Hockey player Zoe Haley breaks cultural and gender stigma
There is no doubt that sport has a cultural and sexual misrepresentation.
In our community, Zoe Haley is shining a light on the issue during Asian American, Hawaiian, and Pacific Islander (AANHPI) Heritage Month.
Haley, 14, an athlete from Osceola County, is shaking the stigma in the world of youth hockey. Haley is an Asian American with Asian and Canadian roots who is taking not only Osceola by storm, but Florida as well.
Haley plays at Lakeland for youth club teams, the Lakeland Royals and Florida Moccasins – but she hasn’t always had her mother Jessie’s blessing.
“My mom didn’t really want me to play hockey at first so she put me through everything to get by, dancing, singing, acting, anything towards a different path,” she said. declared. “My father is Canadian, so it was obvious. My mother didn’t want me to be afraid of boys either. She wanted me to know that the boys were no better than me and that I could do whatever they could.
Of Asian and Canadian descent, Zoe has the best of both worlds, so to speak. Jessie is from Taiwan and comes from an academic background. Dad Trevor comes from a sporting background in Canada.
“I come mostly from academics, that’s what Asian culture is all about. Playing sports is one thing, but being a woman within the culture and playing sports is a completely different matter,” Jessie said. “It’s just not the custom in Asian culture, especially for a woman to be deeply involved in sports.”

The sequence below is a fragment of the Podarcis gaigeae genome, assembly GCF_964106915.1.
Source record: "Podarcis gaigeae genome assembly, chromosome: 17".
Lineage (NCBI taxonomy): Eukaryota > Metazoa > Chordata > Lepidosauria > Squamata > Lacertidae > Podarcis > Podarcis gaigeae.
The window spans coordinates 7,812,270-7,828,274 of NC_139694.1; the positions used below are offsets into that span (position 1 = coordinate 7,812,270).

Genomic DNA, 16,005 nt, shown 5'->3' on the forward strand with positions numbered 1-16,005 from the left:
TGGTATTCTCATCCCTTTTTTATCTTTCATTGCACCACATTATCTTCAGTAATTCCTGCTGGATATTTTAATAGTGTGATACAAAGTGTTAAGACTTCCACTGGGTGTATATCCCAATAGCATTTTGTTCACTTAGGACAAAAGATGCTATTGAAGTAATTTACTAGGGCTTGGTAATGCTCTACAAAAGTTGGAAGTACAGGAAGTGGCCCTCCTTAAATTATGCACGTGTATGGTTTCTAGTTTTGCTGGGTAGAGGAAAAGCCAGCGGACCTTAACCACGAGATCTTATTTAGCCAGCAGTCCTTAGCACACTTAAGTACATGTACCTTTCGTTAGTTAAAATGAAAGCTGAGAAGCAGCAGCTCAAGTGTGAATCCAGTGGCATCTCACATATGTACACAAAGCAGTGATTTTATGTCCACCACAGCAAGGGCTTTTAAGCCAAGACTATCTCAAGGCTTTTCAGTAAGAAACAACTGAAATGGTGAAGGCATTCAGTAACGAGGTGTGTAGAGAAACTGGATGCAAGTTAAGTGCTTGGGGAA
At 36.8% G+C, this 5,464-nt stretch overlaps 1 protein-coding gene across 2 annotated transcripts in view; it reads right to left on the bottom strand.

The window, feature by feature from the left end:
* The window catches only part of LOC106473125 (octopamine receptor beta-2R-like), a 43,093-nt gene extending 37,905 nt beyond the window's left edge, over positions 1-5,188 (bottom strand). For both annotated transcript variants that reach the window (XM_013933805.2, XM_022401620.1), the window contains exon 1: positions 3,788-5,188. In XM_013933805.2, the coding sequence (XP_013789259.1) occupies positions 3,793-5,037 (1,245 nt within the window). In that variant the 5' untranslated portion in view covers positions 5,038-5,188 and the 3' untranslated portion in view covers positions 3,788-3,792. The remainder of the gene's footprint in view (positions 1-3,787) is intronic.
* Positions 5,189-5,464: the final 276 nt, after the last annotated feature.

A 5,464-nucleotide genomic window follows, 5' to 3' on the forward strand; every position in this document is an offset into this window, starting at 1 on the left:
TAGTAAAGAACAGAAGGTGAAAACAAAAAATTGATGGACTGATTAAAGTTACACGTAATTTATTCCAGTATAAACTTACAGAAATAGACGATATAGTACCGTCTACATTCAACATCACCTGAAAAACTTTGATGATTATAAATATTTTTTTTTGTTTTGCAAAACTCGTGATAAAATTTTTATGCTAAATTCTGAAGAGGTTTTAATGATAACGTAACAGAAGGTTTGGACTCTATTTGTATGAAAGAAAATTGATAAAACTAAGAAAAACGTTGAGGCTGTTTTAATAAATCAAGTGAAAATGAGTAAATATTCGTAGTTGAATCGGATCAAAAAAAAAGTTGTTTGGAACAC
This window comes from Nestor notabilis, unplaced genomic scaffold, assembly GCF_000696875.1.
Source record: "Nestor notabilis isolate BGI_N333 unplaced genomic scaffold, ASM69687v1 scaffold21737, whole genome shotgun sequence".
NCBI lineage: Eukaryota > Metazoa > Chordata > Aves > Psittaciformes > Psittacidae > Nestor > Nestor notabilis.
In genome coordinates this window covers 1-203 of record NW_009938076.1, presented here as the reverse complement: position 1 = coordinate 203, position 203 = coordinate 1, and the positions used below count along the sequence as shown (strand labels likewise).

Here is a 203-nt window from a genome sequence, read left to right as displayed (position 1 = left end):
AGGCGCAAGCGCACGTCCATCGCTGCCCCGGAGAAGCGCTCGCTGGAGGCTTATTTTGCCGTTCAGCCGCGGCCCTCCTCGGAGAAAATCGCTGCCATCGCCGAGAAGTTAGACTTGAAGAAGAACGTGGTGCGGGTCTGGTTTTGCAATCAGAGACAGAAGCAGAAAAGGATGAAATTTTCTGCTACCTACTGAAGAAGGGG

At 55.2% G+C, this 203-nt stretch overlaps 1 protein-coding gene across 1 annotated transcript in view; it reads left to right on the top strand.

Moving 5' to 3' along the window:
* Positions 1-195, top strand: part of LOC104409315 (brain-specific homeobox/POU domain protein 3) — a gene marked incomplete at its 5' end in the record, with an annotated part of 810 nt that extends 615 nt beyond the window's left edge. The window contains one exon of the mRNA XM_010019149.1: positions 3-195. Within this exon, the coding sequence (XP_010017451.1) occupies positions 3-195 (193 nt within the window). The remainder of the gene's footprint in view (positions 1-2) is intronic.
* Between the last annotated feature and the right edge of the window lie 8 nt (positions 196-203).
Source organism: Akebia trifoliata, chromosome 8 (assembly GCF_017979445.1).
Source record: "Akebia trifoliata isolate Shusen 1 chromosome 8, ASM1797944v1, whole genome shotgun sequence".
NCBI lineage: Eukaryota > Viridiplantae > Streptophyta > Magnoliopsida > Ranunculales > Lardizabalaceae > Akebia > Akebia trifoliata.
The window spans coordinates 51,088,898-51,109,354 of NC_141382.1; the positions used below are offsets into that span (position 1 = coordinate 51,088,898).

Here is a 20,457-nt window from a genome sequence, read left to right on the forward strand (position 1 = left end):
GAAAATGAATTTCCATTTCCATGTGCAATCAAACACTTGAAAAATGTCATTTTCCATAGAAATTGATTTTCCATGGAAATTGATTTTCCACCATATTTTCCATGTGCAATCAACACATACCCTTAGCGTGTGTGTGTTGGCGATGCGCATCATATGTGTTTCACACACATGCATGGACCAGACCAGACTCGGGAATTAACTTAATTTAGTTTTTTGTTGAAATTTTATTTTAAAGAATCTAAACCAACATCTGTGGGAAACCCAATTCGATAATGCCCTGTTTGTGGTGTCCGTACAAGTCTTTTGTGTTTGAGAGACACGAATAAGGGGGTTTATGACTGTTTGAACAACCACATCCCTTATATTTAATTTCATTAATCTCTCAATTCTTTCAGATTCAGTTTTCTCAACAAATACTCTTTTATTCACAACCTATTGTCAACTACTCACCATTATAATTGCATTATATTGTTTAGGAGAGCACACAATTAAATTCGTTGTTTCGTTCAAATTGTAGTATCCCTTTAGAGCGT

Trevor’s love for hockey in his native Canada made it easier for Zoe to get involved, he said, and by playing the sport, she was able to identify with her father and brother.
After being homeschooled and spending a full year of high school into a sophomore this year, she places the utmost importance in everything she does. Since taking up hockey, she keeps her earlier endeavors, piano, cello and playing high-level chess, close by. Showing that she can play like anyone else has made this empowered young woman an asset to her teams.
“Discipline has always been a part of my life, piano, cello, hockey and now chess,” Zoe said. “Just like hockey chess defense requires that level of intellect for a successful game.”
Playing defense on the rink, Zoe posed many questions to her family as she learned the game. sure of the concept until Zoe demonstrates her ability for the position. Just like in chess, defense in hockey is concise and strategic.
“Not many people understand defense in hockey,” Zoe said. “A lot of boys don’t know I’m calculating my next move behind, they just want to score. I’m all about strategy.
With Zoe wanting to do the Olympics in the future, her preparations require a lot of attention. She has several coaches who focus on her talents and criticize her habits, thus making her a star moving forward.
“Some of my coaches play down the fact that I’m a girl,” Zoe said. “I have two coaches who treat me like a guy or guys, more like a person.”
That’s what drives Zoe in hockey — not to be “one of the guys” but to start a movement where someone feels comfortable enough to play hockey in our area. While Osceola offers limited ice time, Zoe makes the most of any ice time she can get.
As for giving it her all for Zoe, she spends her extra time playing and coaching chess at Kingdom Kids Christian School.
“I am extremely grateful to be a chess coach.” Said Zoe. “(Some) of the kids have autism, seeing them participating and succeeding is such a great experience.”